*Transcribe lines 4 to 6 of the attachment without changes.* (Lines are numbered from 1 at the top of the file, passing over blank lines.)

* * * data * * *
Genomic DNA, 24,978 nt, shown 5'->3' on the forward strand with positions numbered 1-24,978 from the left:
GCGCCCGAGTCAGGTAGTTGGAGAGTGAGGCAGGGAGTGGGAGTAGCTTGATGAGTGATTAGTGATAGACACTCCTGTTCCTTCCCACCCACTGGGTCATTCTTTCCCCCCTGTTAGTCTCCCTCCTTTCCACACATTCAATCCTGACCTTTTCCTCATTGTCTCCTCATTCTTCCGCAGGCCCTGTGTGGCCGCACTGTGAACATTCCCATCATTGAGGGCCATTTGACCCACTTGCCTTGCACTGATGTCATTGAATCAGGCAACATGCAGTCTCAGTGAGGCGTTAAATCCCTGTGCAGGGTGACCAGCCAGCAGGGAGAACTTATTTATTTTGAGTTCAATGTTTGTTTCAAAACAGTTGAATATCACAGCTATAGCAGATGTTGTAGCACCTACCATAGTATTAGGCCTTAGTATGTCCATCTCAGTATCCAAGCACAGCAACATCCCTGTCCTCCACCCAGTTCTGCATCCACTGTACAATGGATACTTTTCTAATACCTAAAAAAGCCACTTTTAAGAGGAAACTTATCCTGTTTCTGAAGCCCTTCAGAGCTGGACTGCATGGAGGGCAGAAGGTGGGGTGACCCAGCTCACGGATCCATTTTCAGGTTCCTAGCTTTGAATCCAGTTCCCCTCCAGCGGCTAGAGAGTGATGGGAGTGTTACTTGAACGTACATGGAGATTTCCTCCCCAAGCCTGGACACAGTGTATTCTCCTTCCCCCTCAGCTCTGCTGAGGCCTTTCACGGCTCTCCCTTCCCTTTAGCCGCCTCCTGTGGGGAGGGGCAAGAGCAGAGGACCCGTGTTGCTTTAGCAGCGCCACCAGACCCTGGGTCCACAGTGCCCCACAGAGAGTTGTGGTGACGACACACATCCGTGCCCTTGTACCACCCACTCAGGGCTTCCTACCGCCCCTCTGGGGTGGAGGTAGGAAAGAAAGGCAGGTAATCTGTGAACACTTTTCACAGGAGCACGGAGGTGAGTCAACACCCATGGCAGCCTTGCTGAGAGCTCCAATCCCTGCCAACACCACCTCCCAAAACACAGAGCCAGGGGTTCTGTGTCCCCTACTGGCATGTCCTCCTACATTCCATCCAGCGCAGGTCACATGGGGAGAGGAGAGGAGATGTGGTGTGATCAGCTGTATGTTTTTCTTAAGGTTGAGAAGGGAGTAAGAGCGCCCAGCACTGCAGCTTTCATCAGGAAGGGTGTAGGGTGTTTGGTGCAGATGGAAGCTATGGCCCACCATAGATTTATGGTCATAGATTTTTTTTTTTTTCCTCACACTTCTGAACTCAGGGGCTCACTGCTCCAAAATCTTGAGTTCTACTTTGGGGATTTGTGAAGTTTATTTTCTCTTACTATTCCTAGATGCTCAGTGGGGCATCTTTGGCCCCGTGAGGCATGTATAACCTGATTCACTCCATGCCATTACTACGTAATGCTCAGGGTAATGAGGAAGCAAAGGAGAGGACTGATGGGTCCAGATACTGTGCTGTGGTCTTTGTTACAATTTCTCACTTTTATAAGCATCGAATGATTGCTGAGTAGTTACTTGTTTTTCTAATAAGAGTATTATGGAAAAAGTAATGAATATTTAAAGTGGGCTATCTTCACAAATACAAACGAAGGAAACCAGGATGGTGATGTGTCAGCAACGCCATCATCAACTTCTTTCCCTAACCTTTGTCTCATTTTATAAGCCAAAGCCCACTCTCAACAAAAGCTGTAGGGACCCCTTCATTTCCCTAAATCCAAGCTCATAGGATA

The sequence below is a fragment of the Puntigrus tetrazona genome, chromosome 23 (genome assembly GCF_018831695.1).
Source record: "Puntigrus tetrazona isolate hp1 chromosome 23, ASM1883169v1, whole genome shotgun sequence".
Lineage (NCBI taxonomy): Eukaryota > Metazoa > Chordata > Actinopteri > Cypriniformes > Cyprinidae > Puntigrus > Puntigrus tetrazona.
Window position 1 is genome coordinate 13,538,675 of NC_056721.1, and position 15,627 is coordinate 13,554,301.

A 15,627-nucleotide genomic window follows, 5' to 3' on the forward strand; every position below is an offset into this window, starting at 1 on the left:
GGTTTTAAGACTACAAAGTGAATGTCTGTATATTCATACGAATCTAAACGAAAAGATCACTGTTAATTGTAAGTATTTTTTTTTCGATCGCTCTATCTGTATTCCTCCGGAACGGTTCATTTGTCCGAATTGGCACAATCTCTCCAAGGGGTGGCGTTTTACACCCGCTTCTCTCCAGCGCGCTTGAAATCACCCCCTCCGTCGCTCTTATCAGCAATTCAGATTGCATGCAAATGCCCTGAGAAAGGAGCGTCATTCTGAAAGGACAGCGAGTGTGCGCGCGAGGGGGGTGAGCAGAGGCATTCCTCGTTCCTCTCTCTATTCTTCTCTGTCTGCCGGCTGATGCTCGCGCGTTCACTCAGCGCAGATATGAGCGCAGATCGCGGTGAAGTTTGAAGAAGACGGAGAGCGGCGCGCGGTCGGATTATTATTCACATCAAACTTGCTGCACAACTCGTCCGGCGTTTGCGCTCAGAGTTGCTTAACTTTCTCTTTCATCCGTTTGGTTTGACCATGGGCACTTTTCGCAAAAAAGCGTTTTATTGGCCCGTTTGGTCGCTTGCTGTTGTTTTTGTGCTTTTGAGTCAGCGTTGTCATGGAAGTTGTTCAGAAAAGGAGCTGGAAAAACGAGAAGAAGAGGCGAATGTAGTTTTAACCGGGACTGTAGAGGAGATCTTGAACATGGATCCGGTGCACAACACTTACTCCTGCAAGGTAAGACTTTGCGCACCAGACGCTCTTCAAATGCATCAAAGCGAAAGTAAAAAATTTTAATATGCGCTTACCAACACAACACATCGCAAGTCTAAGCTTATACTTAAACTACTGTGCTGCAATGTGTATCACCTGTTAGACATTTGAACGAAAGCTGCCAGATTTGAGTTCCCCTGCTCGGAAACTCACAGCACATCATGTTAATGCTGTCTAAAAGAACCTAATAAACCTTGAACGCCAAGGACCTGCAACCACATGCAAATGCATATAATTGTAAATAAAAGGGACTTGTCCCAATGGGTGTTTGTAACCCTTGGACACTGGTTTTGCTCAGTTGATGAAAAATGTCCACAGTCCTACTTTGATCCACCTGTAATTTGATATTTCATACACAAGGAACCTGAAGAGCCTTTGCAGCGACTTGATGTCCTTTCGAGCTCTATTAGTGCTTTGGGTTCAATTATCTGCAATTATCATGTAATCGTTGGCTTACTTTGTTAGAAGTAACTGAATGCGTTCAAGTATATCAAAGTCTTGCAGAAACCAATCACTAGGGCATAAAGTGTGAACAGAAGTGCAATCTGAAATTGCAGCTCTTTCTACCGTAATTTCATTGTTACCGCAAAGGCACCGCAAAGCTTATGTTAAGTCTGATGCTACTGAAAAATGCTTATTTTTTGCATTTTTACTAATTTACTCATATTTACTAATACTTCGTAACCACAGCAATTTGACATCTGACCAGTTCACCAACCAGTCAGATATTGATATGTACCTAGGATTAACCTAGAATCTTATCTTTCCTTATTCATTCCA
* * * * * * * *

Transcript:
Source record: "Puntigrus tetrazona isolate hp1 chromosome 23, ASM1883169v1, whole genome shotgun sequence".
Lineage (NCBI taxonomy): Eukaryota > Metazoa > Chordata > Actinopteri > Cypriniformes > Cyprinidae > Puntigrus > Puntigrus tetrazona.
Window position 1 is genome coordinate 13,538,675 of NC_056721.1, and position 15,627 is coordinate 13,554,301.